Jesus, the Word of God incarnate, drove out the moneychangers who polluted God’s temple by their lies and hypocrisy. The thieves were causing some to blaspheme and others to see religion as a way to financial gain and manipulation. The holy soul of Christ was stirred to godly hatred. His cleansing of the temple illustrates that some hate is good.
He was zealous for truth in religion, and hated that which caused others to stumble. Theological liberals despise this image of the angry Christ, but the faithful disciple knows Christ was filled with righteous indignation. The Word of God knew the law and the prophets, therefore he hated every false way. His love of the Father and his word compelled him to drive out sin.
When we love someone, we do not like others to misrepresent them. We hate those who tell lies about them or distort their words. When we love the truth, we cannot help but hate what is false. Loving truth necessitates hatred of lies, just as the love of plants necessitates the hatred of weeds.
When God plants the truth in our hearts by means of the Holy Spirit speaking through his word, we learn to hate what is false. We delight in those who honestly represent God’s pure word. We are naturally sickened by those who misuse and abuse the scriptures. Those keeping the path to the truth hate the snares that cause others to get trapped and stumble. In fact, one who loves the truth is particularly vexed by errors that seem very close to being true. These errors are very subtle and can easily ensnare the believer.
The saint who is learning holiness is also learning godly hatred. One cannot separate the two anymore than one can separate faith (turning to Truth in Christ) and repentance (away from falsehood and deception). Love rejoices in the truth (I Cor. 13:6), and this presupposes that it also hates lying and all sin.
Consider the following verses for meditation:
NKJ Psalm 119:104 Through Your precepts I get understanding; Therefore I hate every false way.
NKJ Psalm 119:128 Therefore all Your precepts concerning all things I consider to be right; I hate every false way.
NKJ Psalm 119:163 I hate and abhor lying, But I love Your law.
Spurgeon has some great comments on these verses in his The Golden Alphabet. He says,
v. 104 “Therefore I hate every false way.” Because he had understanding, and because of the divine precepts, he detested sin and falsehood. Every sin is a falsehood: we commit sin because we believe a lie, and in the end the flattering evil turns a liar to us, and we find ourselves betrayed. True hearts are not indifferent about falsehood, they grow warm in indignation: as they love the truth, so they hate the lie. Saints have a universal horror of all that is untrue; they tolerate no falsehood or folly, they set their faces against all error of doctrine or wickedness of life. He who is a lover of one sin is in league with the whole army of sins; we must have neither truce nor parley with even one of these Amalekites, for the Lord hath war with them from generation to generation, and so must we. It is well to be a good hater. And what is that? A hater of no living being, but a hater of “every false way.” The way of self-will, of self-righteousness, of self-seeking, of worldliness, of pride, of unbelief, of hypocrisy, of lustfulness – these are all false ways, and therefore not only to be shunned, but to be abhorred.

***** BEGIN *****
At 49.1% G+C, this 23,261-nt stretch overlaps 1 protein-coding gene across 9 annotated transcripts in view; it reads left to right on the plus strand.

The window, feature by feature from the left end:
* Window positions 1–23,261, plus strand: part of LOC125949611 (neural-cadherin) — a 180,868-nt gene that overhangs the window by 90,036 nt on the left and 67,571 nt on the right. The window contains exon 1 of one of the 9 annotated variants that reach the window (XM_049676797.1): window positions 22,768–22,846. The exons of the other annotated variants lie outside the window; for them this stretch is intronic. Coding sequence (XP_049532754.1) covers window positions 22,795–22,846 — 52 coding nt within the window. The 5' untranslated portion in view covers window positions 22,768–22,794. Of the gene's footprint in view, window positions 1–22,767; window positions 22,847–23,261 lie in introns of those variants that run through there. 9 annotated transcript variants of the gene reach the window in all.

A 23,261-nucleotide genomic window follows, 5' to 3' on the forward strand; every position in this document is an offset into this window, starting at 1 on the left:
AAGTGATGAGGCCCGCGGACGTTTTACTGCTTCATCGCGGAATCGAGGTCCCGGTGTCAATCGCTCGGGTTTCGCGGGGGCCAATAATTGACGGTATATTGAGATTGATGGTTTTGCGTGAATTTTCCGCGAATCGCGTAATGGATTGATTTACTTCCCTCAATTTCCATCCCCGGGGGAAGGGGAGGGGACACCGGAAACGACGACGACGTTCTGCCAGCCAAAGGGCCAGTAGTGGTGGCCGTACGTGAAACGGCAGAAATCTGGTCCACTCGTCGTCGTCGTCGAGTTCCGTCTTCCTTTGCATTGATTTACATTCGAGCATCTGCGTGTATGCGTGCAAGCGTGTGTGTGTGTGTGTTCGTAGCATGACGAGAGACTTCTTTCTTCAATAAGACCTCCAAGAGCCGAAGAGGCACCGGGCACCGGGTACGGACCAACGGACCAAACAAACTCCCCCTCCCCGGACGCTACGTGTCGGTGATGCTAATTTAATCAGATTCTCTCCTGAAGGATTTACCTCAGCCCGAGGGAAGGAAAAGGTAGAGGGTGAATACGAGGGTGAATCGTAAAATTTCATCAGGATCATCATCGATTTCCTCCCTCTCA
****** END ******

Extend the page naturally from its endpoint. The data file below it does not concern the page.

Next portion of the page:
This final verse of the strophe marks a great advance in character, and shows that the man of God is growing stronger, bolder, and happier than aforetime. He has been taught of the Lord, so that he discerns between the precious and the vile, and while he loves the truth fervently he hates falsehood intensely. May all of us reach this state of discrimination and determination, so that we may greatly glorify God!
v. 128 “And I hate every false way.” Love to truth begat hatred of falsehood. He that prizes a robe abhors the moth which would devour it. This godly man was not indifferent to anything in the moral and spiritual world; but that which he did not love he hated. He was no chip in the porridge without flavour; he was a good lover or a good hater, but he was never a waverer. He knew what he felt, and he expressed it plainly. He was no Gallio, caring for none of these things. His detestation was as unreserved as his affection; he had not a good word for any practice which would not bear the light of truth. The fact that such large multitudes follow the broad road had no influence upon this holy man, except to make him more determined to avoid every form of error and sin. May the Holy Spirit so rule in our hearts that our affections may be in the same decided condition towards the precepts of the word! May we take our place on the side of God and righteousness, and never bear the sword in vain! We would not be pugnacious, but we dare not be sinfully indifferent. All sin we must hate; for any one of the whole tribe will be our ruin if it be indulged. To arms! To arms! ye soldiers of the cross.
v. 163 “I hate and abhor lying.” A double expression for an inexpressible loathing. Falsehood in doctrine, in life, or in speech, falsehood in any form or shape, had become utterly detestable to the Psalmist. This was a remarkable statement for an Oriental to make; for, generally, lying is the delight of the Easterns, and the only wrong they see in it is when their skill is at fault, so that the lie is found out. David himself had made much progress when he had come to this; for he, too, had practised guile in his day. He does not, however, alone refer to falsehood in conversation; he evidently intends perversity in faith and teaching. He wrote down all opposition to the God of truth as lying, and then he turned his whole soul against it with the intensest form of indignation. Godly men should detest false doctrine even as they abhor any other lie.